The controversy over the Keystone XL pipeline is totally artificial, a fabrication of green politics.
Something like 2.5 million miles of oil and gas pipelines already crisscross the lower forty-eight.
How in the world would adding another 875 miles (the orange line in the map below) to that vast network push it over some kind of national interest ‘tipping point,’ endangering the economy or ecology of the U.S.?
The Gulf Coast Project — the green (southern) portion of the proposed 1,200-mile pipeline route from Alberta to Port Arthur — was completed by January 2014. The earth did not shake, the sky didn’t fall, no one felt a “disturbance in the Force . . . as if millions of voices suddenly cried out in terror and were suddenly silenced.” So how would adding the shorter orange segment lead to disaster?
EPA has repeatedly challenged State Department assessments of Keystone XL as environmentally benign. Yet EPA’s newly-proposed rule for reducing carbon dioxide (CO2) emissions from existing power plants depicts pipelines as ho-hum, mundane, infrastructure projects.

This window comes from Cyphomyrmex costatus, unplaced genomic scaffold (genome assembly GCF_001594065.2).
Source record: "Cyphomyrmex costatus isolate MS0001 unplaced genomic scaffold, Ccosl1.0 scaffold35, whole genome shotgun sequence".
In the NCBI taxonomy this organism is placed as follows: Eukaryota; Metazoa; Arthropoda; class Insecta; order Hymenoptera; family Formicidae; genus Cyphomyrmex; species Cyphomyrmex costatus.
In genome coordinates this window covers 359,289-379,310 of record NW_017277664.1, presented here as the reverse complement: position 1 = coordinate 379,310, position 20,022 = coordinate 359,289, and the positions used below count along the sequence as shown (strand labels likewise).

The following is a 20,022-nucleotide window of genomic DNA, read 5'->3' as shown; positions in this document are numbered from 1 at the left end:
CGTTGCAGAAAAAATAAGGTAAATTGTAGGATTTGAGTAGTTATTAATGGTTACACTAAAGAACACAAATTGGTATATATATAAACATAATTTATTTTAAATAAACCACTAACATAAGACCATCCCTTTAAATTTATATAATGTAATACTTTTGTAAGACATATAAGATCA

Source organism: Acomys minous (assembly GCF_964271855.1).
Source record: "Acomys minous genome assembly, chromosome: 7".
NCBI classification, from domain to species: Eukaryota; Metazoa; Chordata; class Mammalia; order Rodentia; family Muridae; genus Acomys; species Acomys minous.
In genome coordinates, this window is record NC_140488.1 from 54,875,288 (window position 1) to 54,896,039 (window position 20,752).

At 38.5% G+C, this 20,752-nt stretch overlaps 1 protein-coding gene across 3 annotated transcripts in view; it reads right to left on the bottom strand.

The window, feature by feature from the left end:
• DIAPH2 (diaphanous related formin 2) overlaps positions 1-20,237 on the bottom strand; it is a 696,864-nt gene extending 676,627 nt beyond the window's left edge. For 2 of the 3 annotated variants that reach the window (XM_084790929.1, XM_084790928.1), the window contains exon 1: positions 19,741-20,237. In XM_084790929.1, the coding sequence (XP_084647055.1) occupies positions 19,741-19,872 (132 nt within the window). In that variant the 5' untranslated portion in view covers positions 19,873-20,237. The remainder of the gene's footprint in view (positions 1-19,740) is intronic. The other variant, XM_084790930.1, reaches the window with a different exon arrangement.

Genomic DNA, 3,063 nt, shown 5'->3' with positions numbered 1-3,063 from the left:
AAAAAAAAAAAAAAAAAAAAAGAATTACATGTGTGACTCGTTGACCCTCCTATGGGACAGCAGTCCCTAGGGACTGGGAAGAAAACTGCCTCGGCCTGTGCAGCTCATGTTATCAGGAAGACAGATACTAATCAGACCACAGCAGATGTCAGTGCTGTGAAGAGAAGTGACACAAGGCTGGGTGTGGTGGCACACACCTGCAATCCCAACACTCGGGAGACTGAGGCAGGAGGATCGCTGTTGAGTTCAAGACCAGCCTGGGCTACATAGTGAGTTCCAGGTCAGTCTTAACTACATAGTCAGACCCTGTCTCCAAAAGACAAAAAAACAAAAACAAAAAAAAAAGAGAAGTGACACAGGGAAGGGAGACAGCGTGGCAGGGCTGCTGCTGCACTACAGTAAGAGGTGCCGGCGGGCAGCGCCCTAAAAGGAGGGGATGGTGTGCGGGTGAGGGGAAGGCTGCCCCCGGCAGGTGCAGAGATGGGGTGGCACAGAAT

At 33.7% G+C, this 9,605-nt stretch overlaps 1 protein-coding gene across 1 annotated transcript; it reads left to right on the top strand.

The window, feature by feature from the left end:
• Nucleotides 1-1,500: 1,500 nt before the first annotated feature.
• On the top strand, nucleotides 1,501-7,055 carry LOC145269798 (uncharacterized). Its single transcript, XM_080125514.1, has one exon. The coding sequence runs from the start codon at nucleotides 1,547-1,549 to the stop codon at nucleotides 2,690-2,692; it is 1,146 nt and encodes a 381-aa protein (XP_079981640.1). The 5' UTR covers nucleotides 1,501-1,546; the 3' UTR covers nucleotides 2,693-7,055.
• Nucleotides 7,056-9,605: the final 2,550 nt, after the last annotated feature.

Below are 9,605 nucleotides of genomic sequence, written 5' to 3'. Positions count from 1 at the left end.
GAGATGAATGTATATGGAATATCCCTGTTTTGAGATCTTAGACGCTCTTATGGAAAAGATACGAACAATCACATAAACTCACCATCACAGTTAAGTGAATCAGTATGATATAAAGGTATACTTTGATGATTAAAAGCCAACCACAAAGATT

One of the main strategies EPA recommends for states to reduce CO2 emissions is to increase base load generation from natural gas combined cycle (NGCC) power plants while decreasing generation from coal power plants. That, of course, will increase demand for gas, which is transported by pipeline. No worries, says, EPA, “Natural gas pipeline capacity has regularly been added in response to increased gas demand and supply. . .” (p. 182). Indeed, “There have been notable pipeline capacity expansions over the past five years, and substantial additional pipeline expansions are currently under construction” (p. 183).
How much, exactly? According to EPA, citing U.S. Energy Information data, between 2010 and April 2014, 4,699 miles of new pipe were placed in service, and between April 2014 and 2016 an additional 1,567 miles of pipe are scheduled for completion. That’s more than seven times the mileage of the proposed KXL pipeline.
Oil and gas pipelines are wonders of modern engineering. They support the national interest in affordable energy, efficient transport, and a competitive economy.
If Keystone XL differs in any important respect from the rest of the vast network of which it would be a tiny part, it is in the numerous additional safeguards its owners have committed to install.